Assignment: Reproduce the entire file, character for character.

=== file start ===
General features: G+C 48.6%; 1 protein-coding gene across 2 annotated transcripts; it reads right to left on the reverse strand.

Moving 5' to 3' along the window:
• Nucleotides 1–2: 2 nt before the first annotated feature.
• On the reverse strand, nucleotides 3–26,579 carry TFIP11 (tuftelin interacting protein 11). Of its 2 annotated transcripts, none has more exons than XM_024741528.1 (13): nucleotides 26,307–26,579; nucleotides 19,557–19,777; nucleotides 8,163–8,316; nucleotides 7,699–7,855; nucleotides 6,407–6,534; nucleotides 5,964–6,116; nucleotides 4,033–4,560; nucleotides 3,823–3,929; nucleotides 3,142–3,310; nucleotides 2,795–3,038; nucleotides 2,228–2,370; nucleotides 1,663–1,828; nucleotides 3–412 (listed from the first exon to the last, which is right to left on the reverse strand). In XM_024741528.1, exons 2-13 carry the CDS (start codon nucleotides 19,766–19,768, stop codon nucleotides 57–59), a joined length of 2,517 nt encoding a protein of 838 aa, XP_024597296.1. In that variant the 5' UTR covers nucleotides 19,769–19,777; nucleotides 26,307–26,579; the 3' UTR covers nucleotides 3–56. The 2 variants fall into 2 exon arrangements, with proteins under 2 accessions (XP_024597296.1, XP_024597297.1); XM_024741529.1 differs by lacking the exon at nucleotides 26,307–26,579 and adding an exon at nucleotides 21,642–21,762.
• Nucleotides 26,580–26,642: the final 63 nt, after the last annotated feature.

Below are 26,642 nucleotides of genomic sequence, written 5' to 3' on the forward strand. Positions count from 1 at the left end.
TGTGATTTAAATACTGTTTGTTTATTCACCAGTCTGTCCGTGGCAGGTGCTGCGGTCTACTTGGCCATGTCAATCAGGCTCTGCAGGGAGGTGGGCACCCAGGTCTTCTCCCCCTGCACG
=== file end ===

General features: G+C 48.6%; 1 protein-coding gene across 2 annotated transcripts; it reads right to left on the reverse strand.

Moving 5' to 3' along the window:
• Nucleotides 1–2: 2 nt before the first annotated feature.
• On the reverse strand, nucleotides 3–26,579 carry TFIP11 (tuftelin interacting protein 11). Of its 2 annotated transcripts, none has more exons than XM_024741528.1 (13): nucleotides 26,307–26,579; nucleotides 19,557–19,777; nucleotides 8,163–8,316; nucleotides 7,699–7,855; nucleotides 6,407–6,534; nucleotides 5,964–6,116; nucleotides 4,033–4,560; nucleotides 3,823–3,929; nucleotides 3,142–3,310; nucleotides 2,795–3,038; nucleotides 2,228–2,370; nucleotides 1,663–1,828; nucleotides 3–412 (listed from the first exon to the last, which is right to left on the reverse strand). In XM_024741528.1, exons 2-13 carry the CDS (start codon nucleotides 19,766–19,768, stop codon nucleotides 57–59), a joined length of 2,517 nt encoding a protein of 838 aa, XP_024597296.1. In that variant the 5' UTR covers nucleotides 19,769–19,777; nucleotides 26,307–26,579; the 3' UTR covers nucleotides 3–56. The 2 variants fall into 2 exon arrangements, with proteins under 2 accessions (XP_024597296.1, XP_024597297.1); XM_024741529.1 differs by lacking the exon at nucleotides 26,307–26,579 and adding an exon at nucleotides 21,642–21,762.
• Nucleotides 26,580–26,642: the final 63 nt, after the last annotated feature.

Below are 26,642 nucleotides of genomic sequence, written 5' to 3' on the forward strand. Positions count from 1 at the left end.
TGTGATTTAAATACTGTTTGTTTATTCACCAGTCTGTCCGTGGCAGGTGCTGCGGTCTACTTGGCCATGTCAATCAGGCTCTGCAGGGAGGTGGGCACCCAGGTCTTCTCCCCCTGCACG